Link of the week: Why active fund management is a loser’s game

The last Savers meeting got me on a bit of an investing tear! And it’s been great, because everything I’ve been reading tells me that my current philosophy is ideal, based though it was on meager evidence initially.

I was absently reading the August issue of Kiplinger’s this morning while brushing my teeth, when I stumbled across an article that perfectly illustrated why index funds are better than actively managed portfolios. Every once in a while Kiplinger’s pauses in its stock-picking advice to look directly at the camera and say “But seriously, folks, don’t actually do that.” This article was one of those. And it’s why I still subscribe to Kiplinger’s even though I don’t believe I’ll ever be an active stock trader.

The article, “Fewer Trades, More Gains” by James K. Glassman, is so full of gems, I can’t say it any better myself, so I’ll just share a few of my favorites.

“Investors earn their money not in good times but in bad — when they muster the courage to hang on. The alternative, broadly called “trading,” is bad for your investment health.”

“Trading generates taxes, and taxes, combined with trading costs, erode long-term returns.”

According to researchers Brad Barber and Terrance Odean, “people who traded the most averaged returns that were 30% lower than those of the average customer — and 36% lower than the stock market itself.”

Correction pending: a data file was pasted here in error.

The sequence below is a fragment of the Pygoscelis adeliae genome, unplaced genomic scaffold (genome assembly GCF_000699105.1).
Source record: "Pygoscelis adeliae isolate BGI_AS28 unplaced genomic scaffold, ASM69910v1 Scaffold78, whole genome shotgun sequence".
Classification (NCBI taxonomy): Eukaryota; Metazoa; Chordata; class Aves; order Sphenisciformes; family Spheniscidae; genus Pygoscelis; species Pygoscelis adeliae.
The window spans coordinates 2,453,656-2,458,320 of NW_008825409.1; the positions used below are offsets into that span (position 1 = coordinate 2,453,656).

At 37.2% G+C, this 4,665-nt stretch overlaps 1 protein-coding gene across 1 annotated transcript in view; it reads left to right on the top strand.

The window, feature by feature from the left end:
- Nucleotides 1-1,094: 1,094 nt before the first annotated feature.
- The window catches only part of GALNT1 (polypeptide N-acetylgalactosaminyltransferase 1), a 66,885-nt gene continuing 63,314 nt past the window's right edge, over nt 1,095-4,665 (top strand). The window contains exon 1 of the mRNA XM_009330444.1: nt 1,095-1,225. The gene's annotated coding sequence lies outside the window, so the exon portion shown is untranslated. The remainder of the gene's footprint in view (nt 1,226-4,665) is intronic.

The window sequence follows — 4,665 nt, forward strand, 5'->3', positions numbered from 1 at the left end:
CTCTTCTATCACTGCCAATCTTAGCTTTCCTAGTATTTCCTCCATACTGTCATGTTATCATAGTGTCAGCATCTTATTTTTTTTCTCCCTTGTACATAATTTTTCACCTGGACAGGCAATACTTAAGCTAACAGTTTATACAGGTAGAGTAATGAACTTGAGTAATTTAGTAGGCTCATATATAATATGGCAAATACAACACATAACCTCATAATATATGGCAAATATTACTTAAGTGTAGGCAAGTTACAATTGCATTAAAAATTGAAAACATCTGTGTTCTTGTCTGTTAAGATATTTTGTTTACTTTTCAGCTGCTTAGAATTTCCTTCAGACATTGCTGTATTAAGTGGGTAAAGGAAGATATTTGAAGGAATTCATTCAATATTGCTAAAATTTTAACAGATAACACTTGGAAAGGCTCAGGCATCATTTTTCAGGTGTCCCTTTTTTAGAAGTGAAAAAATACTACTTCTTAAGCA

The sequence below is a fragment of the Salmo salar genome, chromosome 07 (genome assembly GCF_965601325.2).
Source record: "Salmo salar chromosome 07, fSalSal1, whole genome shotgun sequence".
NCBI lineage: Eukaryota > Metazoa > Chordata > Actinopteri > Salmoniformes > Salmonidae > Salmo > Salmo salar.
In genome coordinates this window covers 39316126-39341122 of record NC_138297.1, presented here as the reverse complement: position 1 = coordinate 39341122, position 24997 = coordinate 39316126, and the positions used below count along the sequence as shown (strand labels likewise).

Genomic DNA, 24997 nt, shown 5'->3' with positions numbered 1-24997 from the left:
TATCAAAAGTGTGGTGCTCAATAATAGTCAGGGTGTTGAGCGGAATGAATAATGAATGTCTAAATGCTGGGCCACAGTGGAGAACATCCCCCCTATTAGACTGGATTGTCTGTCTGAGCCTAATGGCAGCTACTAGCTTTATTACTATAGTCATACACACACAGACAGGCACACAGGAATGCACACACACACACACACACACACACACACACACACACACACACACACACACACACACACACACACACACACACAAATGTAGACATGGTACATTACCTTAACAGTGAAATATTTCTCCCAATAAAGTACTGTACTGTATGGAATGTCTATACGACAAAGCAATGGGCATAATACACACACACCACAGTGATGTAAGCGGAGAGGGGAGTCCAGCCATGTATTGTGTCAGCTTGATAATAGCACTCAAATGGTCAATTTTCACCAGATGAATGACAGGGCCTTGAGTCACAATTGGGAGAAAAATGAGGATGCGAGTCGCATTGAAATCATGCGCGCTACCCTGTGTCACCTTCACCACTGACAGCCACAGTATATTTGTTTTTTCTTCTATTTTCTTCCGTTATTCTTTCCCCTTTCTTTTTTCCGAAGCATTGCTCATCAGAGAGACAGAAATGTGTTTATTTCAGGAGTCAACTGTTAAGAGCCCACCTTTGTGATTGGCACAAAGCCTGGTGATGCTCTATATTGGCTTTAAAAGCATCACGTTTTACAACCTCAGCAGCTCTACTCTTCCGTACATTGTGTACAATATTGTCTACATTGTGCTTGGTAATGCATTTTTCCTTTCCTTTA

“The cost of trading is one facet of investing that you can control. Those costs apply not just to individual stocks but to mutual funds.”

“Over time, these fees mount up. Consider the Fidelity fund mentioned above. Its expense ratio, at 0.90%, is below average. But if you invest $10,000 and the fund returns an annualized 10% over the next decade, you will pay $1,444 in expenses, or 10.6% of your profits.”

HERE’s a horrifying tidbit, because I thought the expense ratio was the cumulative costs taken from your funds:

“Edelen and his colleagues also found that the costs of trading the securities in the average stock mutual fund (what they call “aggregate costs”) came to another 1.44%. These costs aren’t transparent. You don’t write a check for them each year, and they don’t appear on a line in a fund’s prospectus, as the expense ratio does; they show up only in a fund’s diminished return.”

“Can funds generate returns that overcome those high costs? An expensive BMW performs better than a low-priced Honda, so shouldn’t a high-cost fund deliver better returns than a low-cost one, even after taking all expenses into account? With regard to total costs, the Edelen study confirms what other research has shown on the matter of expense ratios: The luxury brands turn out to be clunkers. “We found a strong negative relation,” says the study, “between aggregate trading cost and fund return performance.””

“It’s a rare stock picker who consistently beats the market. So if nearly every fund manager generates gross returns that are close to the market averages, then the fund’s costs become the single most powerful determinant of its net returns — that is, of what you get to keep in your pocket.”

And here’s his closing volley — notice how he plugs index funds even though this entire article was about active trading and actively managed funds:

“Buy and hold is the best advice I can give to someone who buys individual stocks. The same advice applies to fund investors as well. Find a buy-and-hold manager — or buy an index fund — and hang on for the long term. You won’t regret it.”

He recommends some actively managed funds in the article, but after reading, I find it hard to believe anyone wouldn’t go for the cheapest, least active fund they could find. I know I have!

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